Hundreds of government supporters protested outside the French embassy in Colombo Wednesday over a film festival which included a local movie considered by Sri Lanka's military to be insulting.
Demonstrators chanted anti-French slogans, denouncing the Sinhalese-language movie "Flying Fish" and the embassy for showing it at the French film festival organised to coincide with Bastille Day celebrations.
"If you sleep with dogs, you will wake up with fleas," said posters in faulty French. Others carried signs saying "This is Sri Lanka, not Mali" and "Before you sweep your neighbour's doorstep, sweep your own," in French.
The organisers of the protest accused France of supporting Sri Lanka's defeated Tamil rebels.
The defence ministry has said that the film, though approved by civilian censors for screening before an invited adult audience at the festival, was insulting to security forces.
The festival was stopped on Saturday by the management of its state-owned venue after the screening of "Flying Fish", a family drama set during the ethnic war in the island's northeast.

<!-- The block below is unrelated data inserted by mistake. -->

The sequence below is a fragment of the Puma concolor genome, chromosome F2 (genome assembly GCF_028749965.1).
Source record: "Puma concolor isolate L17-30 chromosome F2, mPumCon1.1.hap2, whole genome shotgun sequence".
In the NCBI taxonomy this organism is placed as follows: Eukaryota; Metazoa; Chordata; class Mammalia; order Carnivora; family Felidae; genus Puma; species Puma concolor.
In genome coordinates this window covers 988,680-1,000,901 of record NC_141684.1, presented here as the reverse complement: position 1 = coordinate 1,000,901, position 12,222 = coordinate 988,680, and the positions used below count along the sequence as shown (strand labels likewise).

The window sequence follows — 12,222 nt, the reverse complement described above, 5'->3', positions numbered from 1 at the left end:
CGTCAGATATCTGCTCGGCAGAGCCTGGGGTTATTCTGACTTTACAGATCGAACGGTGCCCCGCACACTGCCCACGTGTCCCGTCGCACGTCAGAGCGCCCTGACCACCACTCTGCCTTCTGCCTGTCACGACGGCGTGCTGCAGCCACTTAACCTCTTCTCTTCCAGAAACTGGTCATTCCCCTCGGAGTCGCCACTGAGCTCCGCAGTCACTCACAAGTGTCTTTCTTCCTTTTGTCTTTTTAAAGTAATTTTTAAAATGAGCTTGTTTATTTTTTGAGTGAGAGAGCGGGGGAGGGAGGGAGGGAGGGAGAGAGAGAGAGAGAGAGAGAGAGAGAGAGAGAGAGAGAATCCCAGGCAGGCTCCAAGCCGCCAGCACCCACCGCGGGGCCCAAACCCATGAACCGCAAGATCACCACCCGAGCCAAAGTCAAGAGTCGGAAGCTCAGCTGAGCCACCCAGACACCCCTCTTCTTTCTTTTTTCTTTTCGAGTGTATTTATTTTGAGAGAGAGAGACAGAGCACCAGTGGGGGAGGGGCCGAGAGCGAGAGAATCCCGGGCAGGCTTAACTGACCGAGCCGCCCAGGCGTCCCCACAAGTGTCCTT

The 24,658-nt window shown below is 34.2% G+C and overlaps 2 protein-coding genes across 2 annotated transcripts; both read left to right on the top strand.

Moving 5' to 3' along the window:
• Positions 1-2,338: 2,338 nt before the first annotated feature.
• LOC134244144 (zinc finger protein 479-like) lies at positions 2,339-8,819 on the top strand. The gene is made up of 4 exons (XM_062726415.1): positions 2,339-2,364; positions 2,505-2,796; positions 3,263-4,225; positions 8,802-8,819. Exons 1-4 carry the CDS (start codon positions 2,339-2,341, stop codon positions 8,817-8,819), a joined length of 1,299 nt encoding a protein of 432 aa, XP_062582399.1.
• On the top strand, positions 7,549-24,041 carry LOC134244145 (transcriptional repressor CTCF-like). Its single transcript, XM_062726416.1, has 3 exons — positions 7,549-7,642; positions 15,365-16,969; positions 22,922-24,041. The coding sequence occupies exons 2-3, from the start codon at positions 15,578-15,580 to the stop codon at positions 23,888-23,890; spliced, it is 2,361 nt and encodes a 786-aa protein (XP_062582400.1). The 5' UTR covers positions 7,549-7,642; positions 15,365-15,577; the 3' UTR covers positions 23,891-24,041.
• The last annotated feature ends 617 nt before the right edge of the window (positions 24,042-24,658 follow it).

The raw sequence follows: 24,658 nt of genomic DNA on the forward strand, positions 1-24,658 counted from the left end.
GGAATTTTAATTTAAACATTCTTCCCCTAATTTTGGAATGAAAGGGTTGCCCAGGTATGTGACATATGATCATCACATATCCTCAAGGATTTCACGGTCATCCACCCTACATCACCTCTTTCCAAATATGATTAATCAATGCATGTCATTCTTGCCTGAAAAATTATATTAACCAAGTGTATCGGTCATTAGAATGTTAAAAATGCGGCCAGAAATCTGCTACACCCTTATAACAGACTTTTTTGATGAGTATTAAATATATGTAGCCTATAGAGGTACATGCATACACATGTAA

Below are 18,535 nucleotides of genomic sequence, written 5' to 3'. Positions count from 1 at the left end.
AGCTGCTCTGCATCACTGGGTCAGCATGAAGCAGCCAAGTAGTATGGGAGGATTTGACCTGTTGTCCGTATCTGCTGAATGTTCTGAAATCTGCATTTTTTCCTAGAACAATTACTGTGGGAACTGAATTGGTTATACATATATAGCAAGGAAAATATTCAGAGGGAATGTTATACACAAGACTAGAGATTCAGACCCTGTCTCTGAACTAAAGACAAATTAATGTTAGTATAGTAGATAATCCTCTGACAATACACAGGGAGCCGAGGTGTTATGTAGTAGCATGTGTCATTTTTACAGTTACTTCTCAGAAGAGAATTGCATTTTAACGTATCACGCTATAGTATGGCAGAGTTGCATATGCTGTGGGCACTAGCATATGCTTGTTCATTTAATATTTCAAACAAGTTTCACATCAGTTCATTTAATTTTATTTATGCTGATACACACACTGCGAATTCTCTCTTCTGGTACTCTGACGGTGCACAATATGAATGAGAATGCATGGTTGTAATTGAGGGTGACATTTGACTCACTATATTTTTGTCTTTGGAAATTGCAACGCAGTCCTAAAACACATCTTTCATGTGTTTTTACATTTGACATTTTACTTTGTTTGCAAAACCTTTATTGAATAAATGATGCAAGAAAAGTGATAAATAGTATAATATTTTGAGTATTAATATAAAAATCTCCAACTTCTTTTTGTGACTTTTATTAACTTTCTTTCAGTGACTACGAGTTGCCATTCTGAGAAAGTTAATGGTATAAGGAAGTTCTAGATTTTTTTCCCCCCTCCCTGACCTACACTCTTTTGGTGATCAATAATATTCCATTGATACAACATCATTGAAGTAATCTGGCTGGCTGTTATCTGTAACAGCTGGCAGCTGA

A defence ministry official told reporters the film had been "banned" in Sri Lanka and producers had no permission to use military-type uniforms in the movie.
However, the French embassy said it had clearance from the official censor, the Public Performance Board.
A local rights group, the Free Media Movement, said the defence ministry's action in effectively banning the festival amounted to "militarization" of the cinema and culture in Sri Lanka.
A group of independent film producers, artists and academics also condemned the government action.
"We stress it is a right of a citizen to watch the film and form their own opinions. It cannot be the prerogative of the government," the group said in a joint statement.
The festival was scheduled to end last Sunday but was terminated on Saturday morning.
The embassy said it had selected the 2011 movie with the support of Sri Lanka's culture ministry due to its international recognition in festivals in Asia and in France.
Sri Lanka is highly sensitive to criticism of its troops, who are facing international censure for alleged war crimes in the final stages of crushing Tamil separatists in 2009.
Authorities have banned several local productions, saying they were undermining military morale. The government has rejected allegations that its troops killed 40,000 civilians in the closing stages of the war.